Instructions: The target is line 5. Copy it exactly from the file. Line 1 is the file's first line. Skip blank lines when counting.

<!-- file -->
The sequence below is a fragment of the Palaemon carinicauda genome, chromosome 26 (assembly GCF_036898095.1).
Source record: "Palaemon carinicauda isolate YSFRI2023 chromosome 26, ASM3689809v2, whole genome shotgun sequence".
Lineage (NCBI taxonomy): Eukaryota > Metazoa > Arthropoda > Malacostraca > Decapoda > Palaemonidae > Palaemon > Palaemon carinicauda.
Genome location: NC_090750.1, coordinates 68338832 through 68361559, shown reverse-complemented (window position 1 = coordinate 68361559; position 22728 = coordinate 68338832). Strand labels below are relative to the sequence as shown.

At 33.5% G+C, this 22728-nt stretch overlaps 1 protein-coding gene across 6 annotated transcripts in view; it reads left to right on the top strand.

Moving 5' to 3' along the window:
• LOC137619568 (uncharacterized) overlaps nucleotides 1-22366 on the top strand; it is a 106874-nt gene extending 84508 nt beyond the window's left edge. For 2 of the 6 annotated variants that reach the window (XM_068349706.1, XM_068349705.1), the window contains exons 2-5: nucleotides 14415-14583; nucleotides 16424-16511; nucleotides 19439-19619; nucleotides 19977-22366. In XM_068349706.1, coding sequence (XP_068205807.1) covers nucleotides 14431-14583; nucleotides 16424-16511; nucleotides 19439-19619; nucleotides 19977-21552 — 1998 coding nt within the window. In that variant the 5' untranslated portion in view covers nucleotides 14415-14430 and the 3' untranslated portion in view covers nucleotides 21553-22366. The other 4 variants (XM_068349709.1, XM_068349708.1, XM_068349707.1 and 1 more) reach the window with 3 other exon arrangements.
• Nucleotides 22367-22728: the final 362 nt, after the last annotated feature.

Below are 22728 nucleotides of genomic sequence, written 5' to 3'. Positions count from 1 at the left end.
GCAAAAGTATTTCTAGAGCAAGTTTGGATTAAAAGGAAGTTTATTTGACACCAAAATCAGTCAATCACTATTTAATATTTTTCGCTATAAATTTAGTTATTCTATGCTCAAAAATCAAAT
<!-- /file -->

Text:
At 33.5% G+C, this 22728-nt stretch overlaps 1 protein-coding gene across 6 annotated transcripts in view; it reads left to right on the top strand.